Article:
Pete Harding, accused of refusing to give whereabouts to FBI, says ‘I contacted the FBI immediately’

Jan 20, 2021

Pete Harding, the Cheektowaga man charged in the storming of the U.S. Capitol, will be subject to electronic monitoring and a curfew after federal prosecutors accused him of refusing to tell the FBI where he was.

Pete Harding counter-protests a racial justice protest June 5 in downtown Buffalo.
Credit Nick Lippa/WBFO News

The allegation was made during a virtual federal court hearing Tuesday and caused Harding to speak out of turn before U.S. Magistrate Judge Michael Harvey.

 

“Your honor, I contacted the FBI immediately. I contacted the FBI immediately,” Harding interjected.

“Mr. Harding, you don’t want to talk. You really don’t,” Harvey said.

 

Harding, in images released by the FBI, is seen in the Capitol Building during the deadly Jan. 6 riot in which President Donald Trump’s supporters attempted to stop Congress’ certification of Joe Biden’s victory. Video footage also showed Harding attempting to light media equipment on fire outside the Capitol Building. 

 

Harding, 47, was charged by federal authorities Jan. 13 with knowingly entering or remaining in any restricted building or grounds without lawful authority, and violent entry and disorderly conduct on Capitol grounds. He’s one of nearly 100 people charged in connection to the riot thus far.

 

 The U.S. Attorney’s Office in Washington, D.C. argued Tuesday that restrictions were necessary for Harding because the FBI reportedly had difficulty finding him.

 

Assistant U.S. Attorney Stuart Allen said Harding refused to give his whereabouts to agents and was later found at an associate’s residence in Elma. Harding was found with $729 in cash, debit and gift cards, clothing, a razor and five cell phones.

 

“Items suggesting that he at least may have been trying to avoid returning to his residence for some time,” Stuart said. “We think that location monitoring is appropriate in this case.”

 

Harding’s public defender, Michelle Peterson, said Harding had no intention of leaving Western New York and stayed in contact with the FBI once he contacted an attorney. 

 

“The notion that somebody is a flight risk simply because they don't engage with law enforcement prior to getting an attorney involved, I think that's a stretch,” Peterson said.

 

But Judge Harvey said he was less concerned about Harding’s contact with the FBI and more conferenced about the items found in Harding’s possession when he was arrested. 

 

Pete Harding is seen inside the U.S. Capitol Building during the Jan. 6 riot in images released by the FBI.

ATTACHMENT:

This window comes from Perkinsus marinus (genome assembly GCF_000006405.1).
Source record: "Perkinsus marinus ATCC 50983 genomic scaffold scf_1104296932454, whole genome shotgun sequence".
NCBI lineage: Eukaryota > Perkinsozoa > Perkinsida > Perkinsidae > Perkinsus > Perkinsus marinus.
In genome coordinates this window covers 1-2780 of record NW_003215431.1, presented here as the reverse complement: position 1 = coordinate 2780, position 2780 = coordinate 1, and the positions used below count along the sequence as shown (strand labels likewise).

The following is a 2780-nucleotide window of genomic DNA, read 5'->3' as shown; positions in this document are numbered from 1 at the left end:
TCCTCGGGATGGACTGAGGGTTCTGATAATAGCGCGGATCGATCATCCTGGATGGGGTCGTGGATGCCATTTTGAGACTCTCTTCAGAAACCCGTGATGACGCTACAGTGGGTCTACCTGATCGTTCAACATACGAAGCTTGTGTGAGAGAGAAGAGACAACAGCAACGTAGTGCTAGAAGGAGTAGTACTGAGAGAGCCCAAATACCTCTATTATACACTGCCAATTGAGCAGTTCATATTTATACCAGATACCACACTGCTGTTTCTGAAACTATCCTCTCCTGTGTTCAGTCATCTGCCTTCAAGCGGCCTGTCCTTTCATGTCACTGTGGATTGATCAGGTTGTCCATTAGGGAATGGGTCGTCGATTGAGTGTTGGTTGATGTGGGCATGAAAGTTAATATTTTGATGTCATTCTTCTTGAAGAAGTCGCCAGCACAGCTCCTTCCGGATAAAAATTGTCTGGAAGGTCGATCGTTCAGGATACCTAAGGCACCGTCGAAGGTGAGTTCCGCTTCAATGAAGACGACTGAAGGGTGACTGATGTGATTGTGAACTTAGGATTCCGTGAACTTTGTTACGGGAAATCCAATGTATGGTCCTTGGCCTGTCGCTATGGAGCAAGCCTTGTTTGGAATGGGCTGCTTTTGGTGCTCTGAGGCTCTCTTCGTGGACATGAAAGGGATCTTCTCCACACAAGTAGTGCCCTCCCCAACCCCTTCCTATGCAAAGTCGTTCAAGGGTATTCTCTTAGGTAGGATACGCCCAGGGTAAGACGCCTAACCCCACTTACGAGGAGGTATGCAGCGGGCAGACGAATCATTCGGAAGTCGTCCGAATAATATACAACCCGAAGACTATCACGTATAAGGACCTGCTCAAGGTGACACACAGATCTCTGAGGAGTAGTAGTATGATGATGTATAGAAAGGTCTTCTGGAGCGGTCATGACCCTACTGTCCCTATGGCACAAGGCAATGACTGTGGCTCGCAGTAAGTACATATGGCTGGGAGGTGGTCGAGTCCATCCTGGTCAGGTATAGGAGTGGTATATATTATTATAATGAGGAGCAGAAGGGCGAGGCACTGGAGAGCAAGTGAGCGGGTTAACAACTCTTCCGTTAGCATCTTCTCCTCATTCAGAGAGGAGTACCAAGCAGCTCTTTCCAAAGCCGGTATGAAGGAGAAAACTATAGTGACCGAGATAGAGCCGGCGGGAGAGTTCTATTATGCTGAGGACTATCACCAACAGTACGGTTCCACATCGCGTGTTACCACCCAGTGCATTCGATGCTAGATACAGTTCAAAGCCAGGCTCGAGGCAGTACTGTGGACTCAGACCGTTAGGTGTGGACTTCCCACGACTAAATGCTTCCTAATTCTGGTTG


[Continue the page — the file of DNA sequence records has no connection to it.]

Credit FBI

  

 

Harvey ultimately ordered that Harding be subjected to electric monitoring, stay in his home from 10 p.m. to 6 a.m., stay away from Washington, D.C., call pretrial services once a week, get permission before leaving New York state, and not leave the U.S.

 

Harding’s assertion he contacted the FBI “immediately” was not the first time he has denied accusations against him.

 

During an interview with WIVB-TV on Jan. 7, Harding claimed he did not enter the Capitol Building. Photos and videos later proved Harding did enter the Capitol Building. When confronted by WIVB-TV the next day, he initially denied saying he didn’t enter the building before apologizing for “giving you information that may be misleading because I remember that differently.”

 

Harding is a lifelong Western New York resident and self-employed contractor who works out of his home, according to information disclosed during Tuesday’s hearing. He has been active at anti-COVID-19 lockdown protests over the last year, including those held outside the home of Erie County Executive Mark Poloncarz.

 

Harding also counter-protested one of Buffalo’s first racial justice protests following Minneapolis police’s killing of George Floyd. During the June 5 demonstration in downtown Buffalo, Harding angered protesters with his words, later telling them that he and other adolescents in East Aurora used to joke that “you were better off Black being in East Aurora, you wouldn’t get arrested. All the white kids were being abused out there.”

 

 

 

Toward the end of Tuesday’s hearing, Harding asked Harvey if his new restrictions will be emailed to his public defender or the Western New York attorneys who will eventually represent him. Harvey replied that the restrictions will be given to Harding in writing either Tuesday or Wednesday.

 

Harding’s next court appearance is scheduled for Feb. 2.